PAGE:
"When looking at the corporations reporting lower-than-expected earnings, you need to read between the lines. They are not going to admit that the reason is a failure of leadership, but 99 times out of 100 that's what it is."
She cites Oracle, the business hardware and software giant, which recently reported a quarterly revenue shortfall based on a decline in new software licenses and cloud subscriptions...

Feature Story:

Trust Factor: Change Cannot Be Achieved Without The Building Block Of Trust »

By Timothy Bednarz

The need for trust in the workplace and communication therein is understood by many leaders to be the foundational building block of the organization. The degree of trust developed will impact employee performance and retention, the development of teams, and implementation of organizational change. Regardless of size and industry, organizations are comprised of individuals who desire the same thing: the ability to trust those they work with. People cannot trust an organization, but they can trust their superiors, employees, and associates.
Issues of broken trust and personal betrayal are far from just the result of restructuring, downsizing, or other major organizational events. They are the product of the numerous micro-decisions that leaders and managers make every day...

Feature Story:

Control Issues: Even When You Can't Control Events, You Can Control How You Respond »

By Moe Glenner

As a professional pilot, I meticulously pre-plan my flight including strong and continuous consideration and planning for the weather. I can't control the weather, but I can control how I react to it, including choosing to divert or not fly in it at all. However, there are times that, despite the planning, Mother Nature has her own little surprises. Regardless, as Pilot in Command (PIC), I must continue to safely fly the plane.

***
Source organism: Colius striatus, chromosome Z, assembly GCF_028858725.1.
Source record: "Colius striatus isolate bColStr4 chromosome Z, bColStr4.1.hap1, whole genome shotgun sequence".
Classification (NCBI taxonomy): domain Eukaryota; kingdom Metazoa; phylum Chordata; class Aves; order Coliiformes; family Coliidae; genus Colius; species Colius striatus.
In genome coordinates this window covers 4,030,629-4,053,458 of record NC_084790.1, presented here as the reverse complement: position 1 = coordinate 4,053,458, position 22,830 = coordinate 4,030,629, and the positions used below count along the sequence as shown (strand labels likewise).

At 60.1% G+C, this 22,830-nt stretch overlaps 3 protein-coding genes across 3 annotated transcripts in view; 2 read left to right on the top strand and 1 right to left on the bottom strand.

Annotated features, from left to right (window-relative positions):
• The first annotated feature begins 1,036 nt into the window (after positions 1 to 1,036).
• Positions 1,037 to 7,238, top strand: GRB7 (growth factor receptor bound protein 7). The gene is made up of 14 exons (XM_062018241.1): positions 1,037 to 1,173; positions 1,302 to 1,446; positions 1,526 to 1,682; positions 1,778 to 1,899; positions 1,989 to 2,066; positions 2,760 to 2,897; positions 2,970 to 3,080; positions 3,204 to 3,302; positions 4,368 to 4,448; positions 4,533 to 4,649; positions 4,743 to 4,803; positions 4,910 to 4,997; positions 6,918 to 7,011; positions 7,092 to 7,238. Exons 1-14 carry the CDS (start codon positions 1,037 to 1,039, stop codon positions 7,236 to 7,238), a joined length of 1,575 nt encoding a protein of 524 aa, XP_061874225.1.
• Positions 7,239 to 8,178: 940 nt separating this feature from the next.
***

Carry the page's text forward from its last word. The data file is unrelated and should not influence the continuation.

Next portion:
It is no different with life's surprises for any of us. Sometimes we can anticipate them and pre-empt either the change itself or its impacts. Other times we may not be able to control the events themselves, but we can certainly control how we react to them and our consequential actions afterwards.
Ask yourself this question: Do events control you or do you control events? Or better yet, are you influenced by life events or do you influence life events? How many times are we faced with a situation that seems hopeless and resign ourselves to whatever fate presents?
Typically, this will happen at what I call a "failure moment...

Feature Story:

Team Works: Group Decision-Making Can Result In More Positive Outcomes »

By Timothy Bednarz

One of the primary reasons organizations and companies go through the effort of developing a qualified team environment is to produce better decision-making that results in more positive outcomes. This creates a more effective, efficient, and productive work environment that helps ensure the success of the organization.
Good decision-making is facilitated by open and effective team communication that allows teams to consider all perspectives and points of view. The synergy of the team allows it to make decisions and outcomes that individuals alone would be unable to reach. Properly done and implemented, effective team decision-making makes the job immensely easier for everyone involved.
When leaders build an effective team structure and facilitate its activities, they will find that teams are more effective and productive at making decisions than leaders alone would be...

Feature Story:

Zero Tolerance: The Ramifications Of Harassment On Your Business »

By Timothy Bednarz

The role of the leader is to create a smooth operating and empowered organization that frees employees from obstacles and barriers to their personal productivity. The presence of harassing behaviors and those who would use them against their fellow employees destroys any and all empowerment and organizational cohesiveness a leader builds.
Harassment in any form humiliates and frustrates not only the victim but the employees forced to witness these behaviors on a consistent and regular basis. A "conspiracy of silence" typically develops that creates an organizational tolerance of harassment even when corporate policies are in place to prevent harassment in any form from occurring.
While harassment may not be tolerated at the higher levels of management, it can be present in the lower echelons of the organization...